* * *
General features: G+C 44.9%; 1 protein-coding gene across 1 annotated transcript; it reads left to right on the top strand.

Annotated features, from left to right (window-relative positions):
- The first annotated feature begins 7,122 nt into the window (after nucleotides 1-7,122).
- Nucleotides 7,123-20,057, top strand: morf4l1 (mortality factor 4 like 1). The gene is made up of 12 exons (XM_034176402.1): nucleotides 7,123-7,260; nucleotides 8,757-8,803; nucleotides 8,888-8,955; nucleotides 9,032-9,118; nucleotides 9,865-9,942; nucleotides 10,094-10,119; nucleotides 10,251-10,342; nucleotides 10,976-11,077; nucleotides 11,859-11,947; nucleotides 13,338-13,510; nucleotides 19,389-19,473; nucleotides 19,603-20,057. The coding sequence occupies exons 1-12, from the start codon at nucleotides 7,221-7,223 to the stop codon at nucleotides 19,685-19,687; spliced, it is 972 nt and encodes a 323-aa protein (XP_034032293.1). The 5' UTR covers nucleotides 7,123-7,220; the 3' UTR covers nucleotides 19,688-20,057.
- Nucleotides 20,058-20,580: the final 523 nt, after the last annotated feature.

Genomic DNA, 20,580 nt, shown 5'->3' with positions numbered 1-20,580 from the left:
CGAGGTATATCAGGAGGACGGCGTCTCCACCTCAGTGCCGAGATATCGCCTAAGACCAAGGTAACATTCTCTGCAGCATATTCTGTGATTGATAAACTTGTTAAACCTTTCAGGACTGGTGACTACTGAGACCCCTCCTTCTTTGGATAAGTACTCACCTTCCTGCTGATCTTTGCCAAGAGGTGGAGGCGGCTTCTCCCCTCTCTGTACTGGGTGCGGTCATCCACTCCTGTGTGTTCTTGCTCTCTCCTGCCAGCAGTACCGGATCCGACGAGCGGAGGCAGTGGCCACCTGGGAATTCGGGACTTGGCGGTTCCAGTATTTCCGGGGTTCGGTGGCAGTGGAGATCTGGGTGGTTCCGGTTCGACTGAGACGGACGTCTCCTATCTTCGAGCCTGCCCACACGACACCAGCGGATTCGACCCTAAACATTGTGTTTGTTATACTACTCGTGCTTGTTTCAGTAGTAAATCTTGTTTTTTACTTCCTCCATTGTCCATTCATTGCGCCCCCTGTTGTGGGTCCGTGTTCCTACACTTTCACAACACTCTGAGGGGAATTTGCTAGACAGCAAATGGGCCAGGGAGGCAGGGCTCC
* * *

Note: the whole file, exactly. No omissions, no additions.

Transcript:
General features: G+C 44.9%; 1 protein-coding gene across 1 annotated transcript; it reads left to right on the top strand.

Annotated features, from left to right (window-relative positions):
- The first annotated feature begins 7,122 nt into the window (after nucleotides 1-7,122).
- Nucleotides 7,123-20,057, top strand: morf4l1 (mortality factor 4 like 1). The gene is made up of 12 exons (XM_034176402.1): nucleotides 7,123-7,260; nucleotides 8,757-8,803; nucleotides 8,888-8,955; nucleotides 9,032-9,118; nucleotides 9,865-9,942; nucleotides 10,094-10,119; nucleotides 10,251-10,342; nucleotides 10,976-11,077; nucleotides 11,859-11,947; nucleotides 13,338-13,510; nucleotides 19,389-19,473; nucleotides 19,603-20,057. The coding sequence occupies exons 1-12, from the start codon at nucleotides 7,221-7,223 to the stop codon at nucleotides 19,685-19,687; spliced, it is 972 nt and encodes a 323-aa protein (XP_034032293.1). The 5' UTR covers nucleotides 7,123-7,220; the 3' UTR covers nucleotides 19,688-20,057.
- Nucleotides 20,058-20,580: the final 523 nt, after the last annotated feature.

Genomic DNA, 20,580 nt, shown 5'->3' with positions numbered 1-20,580 from the left:
CGAGGTATATCAGGAGGACGGCGTCTCCACCTCAGTGCCGAGATATCGCCTAAGACCAAGGTAACATTCTCTGCAGCATATTCTGTGATTGATAAACTTGTTAAACCTTTCAGGACTGGTGACTACTGAGACCCCTCCTTCTTTGGATAAGTACTCACCTTCCTGCTGATCTTTGCCAAGAGGTGGAGGCGGCTTCTCCCCTCTCTGTACTGGGTGCGGTCATCCACTCCTGTGTGTTCTTGCTCTCTCCTGCCAGCAGTACCGGATCCGACGAGCGGAGGCAGTGGCCACCTGGGAATTCGGGACTTGGCGGTTCCAGTATTTCCGGGGTTCGGTGGCAGTGGAGATCTGGGTGGTTCCGGTTCGACTGAGACGGACGTCTCCTATCTTCGAGCCTGCCCACACGACACCAGCGGATTCGACCCTAAACATTGTGTTTGTTATACTACTCGTGCTTGTTTCAGTAGTAAATCTTGTTTTTTACTTCCTCCATTGTCCATTCATTGCGCCCCCTGTTGTGGGTCCGTGTTCCTACACTTTCACAACACTCTGAGGGGAATTTGCTAGACAGCAAATGGGCCAGGGAGGCAGGGCTCC